clock clock iconcutlery cutlery iconflag flag iconfolder folder iconinstagram instagram iconpinterest pinterest iconfacebook facebook iconprint print iconsquares squares iconheart heart iconheart solid heart solid icon
Watermelon tuna poke bowl with veggies and fruits

Watermelon Tuna

  • Author: Liz Madsen
  • Total Time: 2 hours, 50 minutes
  • Yield: 4 cups 1x
  • Diet: Vegan


Watermelon Tuna is watermelon that’s marinated and baked in a savory brine that really makes it taste like sashimi-style vegan ahi tuna!


Units Scale
  • 6-7 cups seedless watermelon, diced or sliced (see 1st step for cutting suggestions)
  • 1/2 cup reduced sodium soy sauce or gluten-free tamari (if GF)
  • 3 tablespoons toasted sesame oil (see note 1)
  • 3 tablespoons neutral oil like avocado oil (see note 2)
  • 1/3 cup fresh squeezed lemon juice
  • 1 tablespoon dulse flakes, optional (see note 3)


  1. Start by slicing up your watermelon: I recommend using a seedless watermelon. Slice or chop the watermelon depending on what size and shape watermelon tuna you want. I like to dice it in 1 - 1 ½ inch cubes for a vegan tuna poke bowl, or in 1 ½ inch by 3 inch (ish) slabs (about ½ inch thick) for vegan nigiri. You could even do a mix of both. Either way, you’ll need about 6 or 7 cups of watermelon. Keep in mind that the watermelon does shrink a little during the baking process.
  2. Make the marinade: In a small bowl or measuring cup (I like to use a measuring cup since it has a spout), mix together the soy sauce, or gluten-free tamari, toasted sesame oil, neutral oil, fresh squeezed lemon juice, and the optional dulse flakes.
  3. Mix marinade with watermelon: Add the watermelon to a wide container. The wider the better because then the watermelon can spread out and get evenly coated with the marinade. Pour the marinade on top and mix gently. Cover and marinate for 3-4 hours. You can get away with as little as 2 hours or as many as 6 hours. After that the watermelon starts to deteriorate a bit.
  4. Prep for baking: After marinating, preheat the oven to 375 degrees Fahrenheit (190 degrees Celsius) and strain out the liquid (you can reuse this later if you’d like--it would also make a great tofu marinade if you wanted to prepare meals for the week!) and add the watermelon to a lined baking sheet in a single layer. Let each piece have a little space in between (around ½ an inch or more).
  5. Bake: Bake for 40-60 minutes--it kind of depends on how thinly you cut it! It should be a little darker, smaller, and it will be more tender when it’s done. I recommend letting it cool before serving--it tastes better at room temperature or chilled. It will soften a little in the fridge, though, so my favorite time to serve it is when it has just cooled to room temperature.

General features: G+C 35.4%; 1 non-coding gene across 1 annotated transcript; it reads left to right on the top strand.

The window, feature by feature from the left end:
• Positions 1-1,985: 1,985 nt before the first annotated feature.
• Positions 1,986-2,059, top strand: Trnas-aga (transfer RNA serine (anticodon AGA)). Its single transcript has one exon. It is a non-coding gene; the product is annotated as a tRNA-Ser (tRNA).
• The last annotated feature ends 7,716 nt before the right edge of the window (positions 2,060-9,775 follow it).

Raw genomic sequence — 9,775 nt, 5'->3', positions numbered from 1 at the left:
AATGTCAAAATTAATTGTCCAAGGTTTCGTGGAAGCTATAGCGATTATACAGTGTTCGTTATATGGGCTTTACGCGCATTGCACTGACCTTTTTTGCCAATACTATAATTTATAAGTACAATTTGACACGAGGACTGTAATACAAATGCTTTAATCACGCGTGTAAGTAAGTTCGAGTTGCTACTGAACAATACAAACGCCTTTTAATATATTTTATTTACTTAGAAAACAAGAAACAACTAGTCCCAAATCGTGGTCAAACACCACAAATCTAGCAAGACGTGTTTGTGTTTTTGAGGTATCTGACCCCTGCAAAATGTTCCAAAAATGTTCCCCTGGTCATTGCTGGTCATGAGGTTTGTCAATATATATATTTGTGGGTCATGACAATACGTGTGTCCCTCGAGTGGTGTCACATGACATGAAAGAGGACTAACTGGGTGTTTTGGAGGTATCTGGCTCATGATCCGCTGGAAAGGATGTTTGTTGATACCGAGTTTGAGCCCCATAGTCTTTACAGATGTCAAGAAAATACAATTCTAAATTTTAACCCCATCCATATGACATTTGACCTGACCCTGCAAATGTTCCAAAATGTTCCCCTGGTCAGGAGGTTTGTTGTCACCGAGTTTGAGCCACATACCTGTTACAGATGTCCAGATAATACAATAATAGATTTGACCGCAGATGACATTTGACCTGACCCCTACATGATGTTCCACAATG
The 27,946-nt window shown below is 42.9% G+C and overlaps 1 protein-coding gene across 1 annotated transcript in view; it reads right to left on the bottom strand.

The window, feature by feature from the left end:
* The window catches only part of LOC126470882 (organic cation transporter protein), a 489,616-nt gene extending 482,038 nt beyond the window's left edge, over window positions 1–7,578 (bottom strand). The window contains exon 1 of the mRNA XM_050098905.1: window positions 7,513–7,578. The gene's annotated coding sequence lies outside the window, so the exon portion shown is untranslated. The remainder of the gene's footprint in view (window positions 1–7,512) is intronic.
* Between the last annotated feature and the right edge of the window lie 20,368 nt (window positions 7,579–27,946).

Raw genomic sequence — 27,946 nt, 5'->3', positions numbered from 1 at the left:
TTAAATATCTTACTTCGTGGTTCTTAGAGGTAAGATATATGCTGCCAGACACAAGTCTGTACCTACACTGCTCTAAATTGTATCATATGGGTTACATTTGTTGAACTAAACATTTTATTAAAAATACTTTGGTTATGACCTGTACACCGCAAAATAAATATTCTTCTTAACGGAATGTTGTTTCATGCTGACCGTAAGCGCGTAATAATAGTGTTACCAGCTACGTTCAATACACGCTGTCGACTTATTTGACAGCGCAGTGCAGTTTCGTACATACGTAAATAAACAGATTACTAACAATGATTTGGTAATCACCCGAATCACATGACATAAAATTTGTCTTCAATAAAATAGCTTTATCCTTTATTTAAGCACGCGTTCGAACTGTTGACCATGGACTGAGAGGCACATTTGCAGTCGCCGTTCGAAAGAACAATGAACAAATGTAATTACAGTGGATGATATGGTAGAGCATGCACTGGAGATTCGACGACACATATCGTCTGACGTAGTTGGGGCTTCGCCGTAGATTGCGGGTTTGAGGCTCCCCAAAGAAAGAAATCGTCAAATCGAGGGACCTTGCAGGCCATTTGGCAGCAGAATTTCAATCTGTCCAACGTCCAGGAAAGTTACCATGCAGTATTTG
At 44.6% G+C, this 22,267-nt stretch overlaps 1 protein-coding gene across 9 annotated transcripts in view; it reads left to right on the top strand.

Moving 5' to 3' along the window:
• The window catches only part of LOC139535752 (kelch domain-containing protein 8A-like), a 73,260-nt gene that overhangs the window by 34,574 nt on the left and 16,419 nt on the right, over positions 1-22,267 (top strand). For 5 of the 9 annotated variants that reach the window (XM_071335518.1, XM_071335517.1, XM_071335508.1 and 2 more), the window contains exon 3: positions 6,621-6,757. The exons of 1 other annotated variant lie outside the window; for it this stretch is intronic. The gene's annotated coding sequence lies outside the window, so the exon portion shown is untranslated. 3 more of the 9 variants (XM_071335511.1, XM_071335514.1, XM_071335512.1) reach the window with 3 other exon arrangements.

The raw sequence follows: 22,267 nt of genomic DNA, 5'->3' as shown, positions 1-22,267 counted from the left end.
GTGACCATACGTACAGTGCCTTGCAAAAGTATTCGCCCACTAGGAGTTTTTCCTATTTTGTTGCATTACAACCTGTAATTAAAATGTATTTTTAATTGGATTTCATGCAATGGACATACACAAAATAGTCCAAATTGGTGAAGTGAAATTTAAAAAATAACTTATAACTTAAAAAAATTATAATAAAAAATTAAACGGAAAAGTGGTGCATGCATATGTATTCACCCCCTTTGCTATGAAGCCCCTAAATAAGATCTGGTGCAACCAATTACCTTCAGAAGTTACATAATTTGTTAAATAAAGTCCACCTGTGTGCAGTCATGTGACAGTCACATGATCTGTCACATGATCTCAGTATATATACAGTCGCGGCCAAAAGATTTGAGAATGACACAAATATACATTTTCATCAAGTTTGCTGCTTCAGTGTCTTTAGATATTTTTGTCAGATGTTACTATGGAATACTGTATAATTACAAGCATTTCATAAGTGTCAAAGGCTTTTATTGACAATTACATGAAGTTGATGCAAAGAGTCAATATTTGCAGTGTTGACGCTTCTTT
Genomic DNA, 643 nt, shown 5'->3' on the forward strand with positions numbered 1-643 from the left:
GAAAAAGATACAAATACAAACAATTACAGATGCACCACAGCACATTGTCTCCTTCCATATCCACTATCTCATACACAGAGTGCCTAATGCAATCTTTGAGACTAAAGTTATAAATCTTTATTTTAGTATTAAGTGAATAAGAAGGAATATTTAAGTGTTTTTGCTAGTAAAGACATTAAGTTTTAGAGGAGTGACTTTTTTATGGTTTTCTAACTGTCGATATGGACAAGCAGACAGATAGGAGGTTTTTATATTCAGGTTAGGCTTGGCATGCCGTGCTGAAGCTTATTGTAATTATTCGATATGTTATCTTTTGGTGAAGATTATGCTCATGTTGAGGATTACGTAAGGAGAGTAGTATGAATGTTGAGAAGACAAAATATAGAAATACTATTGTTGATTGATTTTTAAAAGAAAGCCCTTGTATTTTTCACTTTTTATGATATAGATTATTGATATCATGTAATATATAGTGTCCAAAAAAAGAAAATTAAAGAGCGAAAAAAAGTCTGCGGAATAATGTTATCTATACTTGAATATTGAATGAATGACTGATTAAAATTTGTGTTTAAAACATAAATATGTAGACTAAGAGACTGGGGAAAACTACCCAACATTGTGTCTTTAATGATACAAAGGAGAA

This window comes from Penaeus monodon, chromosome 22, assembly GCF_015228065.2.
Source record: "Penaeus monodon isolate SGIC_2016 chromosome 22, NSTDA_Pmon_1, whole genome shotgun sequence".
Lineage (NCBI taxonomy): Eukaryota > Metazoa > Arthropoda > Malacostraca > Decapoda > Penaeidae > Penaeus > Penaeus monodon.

6. Serve as desired: Serve as you’d like--in a poke bowl or a sushi bowl, in sushi burrito, in onigirazu (like a sushi sandwich), in vegan tuna sushi rolls (try making a spicy mayo from vegan mayo and sriracha), on top of rice as nigiri, etc. If you want to make the nigiri, watch a video online on how to shape it--that’s what I did, but I’m definitely not good enough at it to write instructions.
  7. Store: Refrigerate leftover watermelon tuna for up to 2-3 days in an airtight container. The texture softens a little in the fridge but it still tastes good for a few days afterword. Great in bowls!


  • Note 1: Toasted sesame oil really helps flavor the dish so I don’t recommend skipping it. If you can only find regular sesame oil, that’s OK, but it tastes better to use toasted or roasted sesame oil, so use that if you can find it (I usually get mine at Trader Joe’s or my local grocery store).
  • Note 2: We need a decent amount of oil to transform the texture of the watermelon. However, using all sesame oil is not only expensive, but I think the flavor would get too strong. So instead, I recommend using half sesame oil, half neutral flavored oil of your choice. I used avocado oil but other good options are grapeseed oil, safflower seed  oil, or even vegetable oil will work.
  • Note 3: Finally, for a little “fishy” flavor (but it’s not strong at all), I used a small amount of dulse flakes which I purchased online. You can substitute kelp granules or even a ripped up sheet of nori or two. Rip into tiny pieces and mix with the marinade.
  • Note 4: Want to use this to make a vegan tuna poke bowl? Start with a base of rice and add toppings. I like to use cucumber, shredded or grated carrots, edamame, green onion, mango or pineapple, avocado, pickled ginger, toasted sesame seeds, etc. If you want more info, check out my tofu poke bowl recipe.
  • Note 5: Making vegan tuna sushi or nigiri? Make some sushi rice and add vinegar, sugar, and salt -- let cool for about 1 hour and then it’s perfect for sushi use. For shaping and technique, I highly recommend watching some videos online. I have done this a little… but I don’t feel confident enough to instruct anyone on creating their own sushi or nigiri.
  • Prep Time: 5 minutes
  • Chill Time: 2 hours
  • Cook Time: 45 minutes
  • Category: Meat Replacement
  • Method: Baking
  • Cuisine: American, Asian

Keywords: Watermelon Tuna, vegan tuna, meat replacement